• The adsorbent bed can then be repressurized, during and/or after the cooling step, e.g., using clean product gas or counter-currently with blow-down gas from another bed after a first stage of repressurization. The final pressure of the repressurization step can preferably be substantially equal to the pressure of the incoming feed gas mixture.
  • In one preferred embodiment, the processes of the present invention can be used to separate acid gases from a natural gas stream. Practice of rapid cycle swing adsorption of the present invention can be used to replace conventional amine scrubbing for natural gas processing. In order for TSA to remove acid gases, especially H2S, in concentrations greater than 1000 ppm, from natural gas streams in a more economical way, the processes of the invention can advantageously include one or more of the following items:
  • I. Preferred adsorbents for the removal of acid gases can be selected from mesoporous and/or microporous materials, with or without functionality for chemical reactions with acid gases. Examples of materials without functionality can include high-silica zeolites, cationic zeolites, stannosilicates, and the like, as well as combinations thereof. Functionalized materials that chemically react with H2S and/or CO2 can exhibit significantly increased selectivity for H2S and/or CO2 over hydrocarbons in natural gas, such as methane, and can advantageously not catalyze undesirable reactions with hydrocarbons that can typically occur with acidic zeolites. Functionalized mesoporous adsorbents can tend to have a reduced affinity toward hydrocarbons, as compared to unfunctionalized smaller pore materials, such as zeolites. Nevertheless, adsorption of heavy hydrocarbons can be kinetically suppressed by using smaller pore functionalized materials, in which diffusion of heavy hydrocarbons is slow compared to H2S and CO2. It can be important in some embodiments to reduce condensation of hydrocarbons with C4+ hydrocarbons on external surfaces of H2S— and/or CO2— selective adsorbents. Non-limiting examples of functional groups suitable for use herein include primary, secondary, and tertiary amines, as well as other non-protogenic, basic groups such as amidines, guanidines, and biguanides, and the like, and combinations thereof. In some embodiments, functionalized materials can be functionalized with two or more types of functional groups.
  • To obtain substantially complete removal of H2S and/or CO2 from natural gas streams, an adsorbent material can ideally be selective for H2S and/or CO2 but have a relatively low capacity for both methane and heavier hydrocarbons (C2+). One way to achieve selectivity can be to use amines supported on silica-based or other supports, because they tend to have strong adsorption isotherms for acid gas species, relatively high adsorption capacities for such species, and, as a consequence of their relatively high heats of adsorption, relatively strong temperature responses (i.e., when sufficiently heated they can readily desorb H2S and/or CO2 and can thus be used without excessive temperature swings). Preferred adsorbents can effectively adsorb in the 25° C. to 70° C. range and effectively desorb in the 90° C. to 140° C. range.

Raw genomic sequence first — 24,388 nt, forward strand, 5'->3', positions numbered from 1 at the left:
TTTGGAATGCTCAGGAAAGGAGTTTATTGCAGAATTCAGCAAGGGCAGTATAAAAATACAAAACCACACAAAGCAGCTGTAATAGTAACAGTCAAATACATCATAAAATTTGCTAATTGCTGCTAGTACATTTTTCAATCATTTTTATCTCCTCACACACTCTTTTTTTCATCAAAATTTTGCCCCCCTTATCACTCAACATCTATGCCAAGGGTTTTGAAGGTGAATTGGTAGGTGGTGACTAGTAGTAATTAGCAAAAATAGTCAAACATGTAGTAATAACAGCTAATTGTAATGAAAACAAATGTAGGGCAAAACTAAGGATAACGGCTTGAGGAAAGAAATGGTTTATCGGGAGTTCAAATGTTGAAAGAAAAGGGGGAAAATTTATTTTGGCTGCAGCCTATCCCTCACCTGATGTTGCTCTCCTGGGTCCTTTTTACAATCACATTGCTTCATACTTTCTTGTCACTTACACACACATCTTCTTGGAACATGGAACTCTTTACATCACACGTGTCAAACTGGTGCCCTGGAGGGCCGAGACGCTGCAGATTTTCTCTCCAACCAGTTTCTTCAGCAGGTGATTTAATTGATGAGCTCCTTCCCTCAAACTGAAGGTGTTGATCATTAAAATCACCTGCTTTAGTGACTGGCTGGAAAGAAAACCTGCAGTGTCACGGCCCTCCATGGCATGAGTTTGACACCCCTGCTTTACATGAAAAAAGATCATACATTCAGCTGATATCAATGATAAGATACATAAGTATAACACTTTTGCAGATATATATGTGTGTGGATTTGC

• In systems requiring different adsorbents for CO2 and/or H2S removal, a layered bed comprising a suitable adsorbent for the targeted species may be desirable. A mesophase filler described below may be effective in reducing available surface area.
  • II. Parallel channel contactors can be used, such that gas/solid contacting can occur in relatively small-diameter adsorbent-lined channels. This structure of the contactor can provide at least some of the benefits of rapid adsorption kinetics through reduction/minimization of gas film resistance and relatively high gas-solid communication. Preferred adsorber designs can have the capability of generating a relatively sharp adsorption front. One key to adsorption of trace components down to essentially zero gas concentrations can include very rapid gas-to-adsorbent kinetics, i.e., the distance through which the target species must diffuse to make contact with the adsorbent wall is kept short, preferably less than 1000 microns, for example less than 200 microns or less than 100 microns. In order to achieve this requirement, while limiting bed pressure drop to acceptable values, parallel channel contactors can be used to confine the feed and purge gases to a plurality of very narrow (1000 micron to 30 micron diameter) open channels lined to an effective thickness of the adsorbent material. By effective thicknesses is meant a range from about 500 microns to 30 microns for most applications. In the most limiting case of laminar gas flow, the very narrow channels can limit the maximum diffusion distance for a trace species to no more than ½ the diameter of the channel. Even when adsorbing the desired species at the leading edge of the adsorption front, where their concentrations can approach zero in the gas phase, a relatively sharp adsorption front can be maintained by using such small diameter parallel channel structured adsorption bed configurations. Such a configuration can be in the form of multiple independent parallel channels, or in the form of very wide, very short channels, as may be achieved by using a spiral wound design.